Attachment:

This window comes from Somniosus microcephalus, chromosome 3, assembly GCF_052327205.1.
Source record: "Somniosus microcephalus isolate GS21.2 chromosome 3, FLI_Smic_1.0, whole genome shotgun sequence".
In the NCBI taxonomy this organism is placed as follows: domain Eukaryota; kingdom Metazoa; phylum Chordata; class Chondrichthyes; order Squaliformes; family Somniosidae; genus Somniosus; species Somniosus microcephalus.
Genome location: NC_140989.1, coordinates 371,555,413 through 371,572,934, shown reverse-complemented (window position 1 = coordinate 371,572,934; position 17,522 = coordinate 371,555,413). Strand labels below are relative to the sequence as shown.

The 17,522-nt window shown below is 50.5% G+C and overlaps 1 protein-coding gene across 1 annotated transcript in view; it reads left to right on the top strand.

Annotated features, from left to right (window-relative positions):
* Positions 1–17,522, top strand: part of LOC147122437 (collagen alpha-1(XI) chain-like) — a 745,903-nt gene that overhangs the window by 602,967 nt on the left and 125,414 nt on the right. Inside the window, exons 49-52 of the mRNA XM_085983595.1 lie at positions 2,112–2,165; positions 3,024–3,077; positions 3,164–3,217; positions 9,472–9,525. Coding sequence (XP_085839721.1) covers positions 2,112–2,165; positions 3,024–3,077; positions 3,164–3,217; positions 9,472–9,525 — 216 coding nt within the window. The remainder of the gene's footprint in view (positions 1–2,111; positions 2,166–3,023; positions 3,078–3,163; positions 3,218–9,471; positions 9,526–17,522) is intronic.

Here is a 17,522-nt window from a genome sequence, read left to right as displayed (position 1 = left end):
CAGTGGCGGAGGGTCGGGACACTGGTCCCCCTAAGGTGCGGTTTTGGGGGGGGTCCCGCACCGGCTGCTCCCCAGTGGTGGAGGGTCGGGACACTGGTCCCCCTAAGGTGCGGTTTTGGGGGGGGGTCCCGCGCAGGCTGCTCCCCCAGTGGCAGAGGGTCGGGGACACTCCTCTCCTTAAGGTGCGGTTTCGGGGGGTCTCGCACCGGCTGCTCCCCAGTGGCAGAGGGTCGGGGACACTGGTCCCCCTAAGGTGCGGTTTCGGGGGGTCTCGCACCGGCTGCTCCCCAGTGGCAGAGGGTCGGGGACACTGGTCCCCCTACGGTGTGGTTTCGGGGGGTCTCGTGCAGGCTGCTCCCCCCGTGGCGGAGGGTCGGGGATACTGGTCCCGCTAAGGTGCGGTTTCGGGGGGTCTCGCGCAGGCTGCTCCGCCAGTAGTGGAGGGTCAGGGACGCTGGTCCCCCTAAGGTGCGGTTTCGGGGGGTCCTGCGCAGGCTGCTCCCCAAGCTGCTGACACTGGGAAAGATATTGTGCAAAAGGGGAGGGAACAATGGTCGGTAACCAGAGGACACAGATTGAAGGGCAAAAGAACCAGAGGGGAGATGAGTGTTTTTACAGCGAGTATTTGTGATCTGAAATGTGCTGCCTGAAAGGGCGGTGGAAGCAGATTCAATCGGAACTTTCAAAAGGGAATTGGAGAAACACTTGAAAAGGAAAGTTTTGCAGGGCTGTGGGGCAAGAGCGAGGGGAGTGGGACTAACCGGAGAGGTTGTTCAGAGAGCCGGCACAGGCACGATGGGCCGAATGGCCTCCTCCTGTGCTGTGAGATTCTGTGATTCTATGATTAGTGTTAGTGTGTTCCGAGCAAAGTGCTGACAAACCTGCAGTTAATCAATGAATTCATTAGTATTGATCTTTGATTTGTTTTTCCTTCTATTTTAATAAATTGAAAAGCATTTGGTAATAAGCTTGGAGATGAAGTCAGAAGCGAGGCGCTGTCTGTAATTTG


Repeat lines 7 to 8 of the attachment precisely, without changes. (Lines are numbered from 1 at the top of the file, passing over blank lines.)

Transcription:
* Positions 1–17,522, top strand: part of LOC147122437 (collagen alpha-1(XI) chain-like) — a 745,903-nt gene that overhangs the window by 602,967 nt on the left and 125,414 nt on the right. Inside the window, exons 49-52 of the mRNA XM_085983595.1 lie at positions 2,112–2,165; positions 3,024–3,077; positions 3,164–3,217; positions 9,472–9,525. Coding sequence (XP_085839721.1) covers positions 2,112–2,165; positions 3,024–3,077; positions 3,164–3,217; positions 9,472–9,525 — 216 coding nt within the window. The remainder of the gene's footprint in view (positions 1–2,111; positions 2,166–3,023; positions 3,078–3,163; positions 3,218–9,471; positions 9,526–17,522) is intronic.

Here is a 17,522-nt window from a genome sequence, read left to right as displayed (position 1 = left end):